What are the Best Tips for Not-For-Profit Governance?

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  • Written By: Dale Marshall
  • Edited By: Kristen Osborne
  • Last Modified Date: 03 September 2019
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Not-for-profit governance falls to two different and sometimes opposing groups of people — the directors, who are responsible for the formulation of goals and policy objectives consistent with the organization's mission, and those responsible for the organization's day-to-day operation. It's the board's responsibility to articulate the organization's mission and develop policy and programs to achieve that mission, and to oversee the implementation of the policies and programs. It's the job of the day-to-day staff, though, to carry out that policy and operate the programs. Conflicts will inevitably arise; successful not-for-profit governance involves anticipation of disagreements and their smooth resolution. It is also advisable for the staff to operate the nonprofit using techniques used to run successful profit-oriented businesses.


A critical factor in not-for-profit governance is the unity of purpose between the organization's day-to-day staff and its directors. The board is responsible for hiring the CEO and sometimes other key executive staff, and those officers are responsible for the other hiring necessary to complete the organization. Some positions will require a deep understanding of, and commitment to, the organization's mission and goals, while others, such as financial staff, IT professionals, and mailroom staff, are hired for their technical qualifications in fields unrelated to the organization's mission. Nevertheless, the morale and the sense of ownership of all staff members will be enhanced if the organization's leadership makes a point of educating all in the organization's purpose and aims. In many cases, employees of not-for-profit organizations have little real sense of what their employer does or the role it plays in society.

Every organization starts out with a mission, but changing times require that the mission sometimes be modified to meet the demands of a new age. This is done in ways large and small. For example, when their official mission was changed to include the use of aircraft, the United States Marines changed a line in their official hymn to recognize that fact: “We will fight our country's battles in the air, on land, and sea.” When an organization decides formally that its mission has changed, that fact must clearly and persuasively be articulated and communicated. If a nonprofit organization changes the focus of its activities to reflect a changed mission and fails to communicate the reason to its supporters, for example, it may lose critical financial support.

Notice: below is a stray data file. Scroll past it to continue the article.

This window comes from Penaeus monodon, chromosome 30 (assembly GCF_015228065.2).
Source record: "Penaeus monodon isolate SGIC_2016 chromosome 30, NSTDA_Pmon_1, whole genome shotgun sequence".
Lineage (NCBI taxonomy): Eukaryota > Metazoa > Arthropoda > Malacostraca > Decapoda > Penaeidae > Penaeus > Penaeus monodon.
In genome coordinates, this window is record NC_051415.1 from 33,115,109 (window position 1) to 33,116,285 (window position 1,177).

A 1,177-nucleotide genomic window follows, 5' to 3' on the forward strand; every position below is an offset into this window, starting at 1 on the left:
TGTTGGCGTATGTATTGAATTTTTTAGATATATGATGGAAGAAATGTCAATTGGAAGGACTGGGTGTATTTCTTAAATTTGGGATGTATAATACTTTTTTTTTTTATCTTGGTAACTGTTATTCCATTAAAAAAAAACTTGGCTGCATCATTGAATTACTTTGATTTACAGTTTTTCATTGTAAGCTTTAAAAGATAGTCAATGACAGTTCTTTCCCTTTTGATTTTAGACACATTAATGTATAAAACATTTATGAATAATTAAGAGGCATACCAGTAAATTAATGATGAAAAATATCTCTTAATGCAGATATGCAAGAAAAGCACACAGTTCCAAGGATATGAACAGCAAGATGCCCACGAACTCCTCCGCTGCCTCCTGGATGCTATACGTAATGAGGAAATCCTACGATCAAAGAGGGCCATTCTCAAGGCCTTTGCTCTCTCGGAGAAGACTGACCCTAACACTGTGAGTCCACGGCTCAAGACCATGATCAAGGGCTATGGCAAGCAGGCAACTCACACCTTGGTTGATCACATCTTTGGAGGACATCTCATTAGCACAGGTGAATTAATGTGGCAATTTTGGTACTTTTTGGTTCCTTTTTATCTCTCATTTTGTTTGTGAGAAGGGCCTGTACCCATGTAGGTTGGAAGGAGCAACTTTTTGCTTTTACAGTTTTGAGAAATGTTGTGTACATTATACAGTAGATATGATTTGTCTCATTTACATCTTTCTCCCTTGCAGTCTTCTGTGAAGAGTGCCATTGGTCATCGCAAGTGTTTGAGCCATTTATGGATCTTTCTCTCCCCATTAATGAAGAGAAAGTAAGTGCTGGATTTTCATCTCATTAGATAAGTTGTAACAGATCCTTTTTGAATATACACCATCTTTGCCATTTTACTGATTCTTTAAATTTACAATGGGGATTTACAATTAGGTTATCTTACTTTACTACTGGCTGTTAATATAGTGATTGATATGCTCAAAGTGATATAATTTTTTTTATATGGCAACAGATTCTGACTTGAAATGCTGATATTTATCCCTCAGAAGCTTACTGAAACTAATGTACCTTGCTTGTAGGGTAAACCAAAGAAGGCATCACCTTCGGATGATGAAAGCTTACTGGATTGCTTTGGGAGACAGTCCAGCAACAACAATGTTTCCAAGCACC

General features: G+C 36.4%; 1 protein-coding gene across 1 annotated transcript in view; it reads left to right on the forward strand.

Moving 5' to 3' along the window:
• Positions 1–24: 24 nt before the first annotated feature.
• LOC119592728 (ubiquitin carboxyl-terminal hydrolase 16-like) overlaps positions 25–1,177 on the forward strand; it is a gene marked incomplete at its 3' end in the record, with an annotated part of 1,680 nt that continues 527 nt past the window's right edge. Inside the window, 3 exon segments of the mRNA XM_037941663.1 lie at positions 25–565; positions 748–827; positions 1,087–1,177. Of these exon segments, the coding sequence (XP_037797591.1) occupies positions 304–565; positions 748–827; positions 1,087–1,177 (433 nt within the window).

Another crucial element of success of not-for-profit governance is strict attendance to financial affairs. Those organizations that depend on fundraising for their revenues must budget carefully and establish goals and time lines. When revenue goals aren't realized, the board must reevaluate its budget and make adjustments, either by drawing on resources to make up the shortfall, increasing its fundraising efforts, or modifying its planned spending. Likewise, successful not-for-profit governance requires that financial activity be closely monitored. Misappropriation of funds and other corrupt activities are as much an issue for nonprofit organizations as they are for any other.

Not-for-profit organizations must operate efficiently; that is, like a business. Just because “making a profit” isn't part of their mission doesn't relax that responsibility. Not-for-profit organizations comprise a significant portion of the economy. They employ people, paying their wages and funding their benefits exactly the same as their profit-oriented counterparts. Nonprofit organizations that allow themselves to think that because they're not in business to make a profit, they needn't be attentive to maintaining a businesslike operation, are falling into a trap it might be impossible to get out of.



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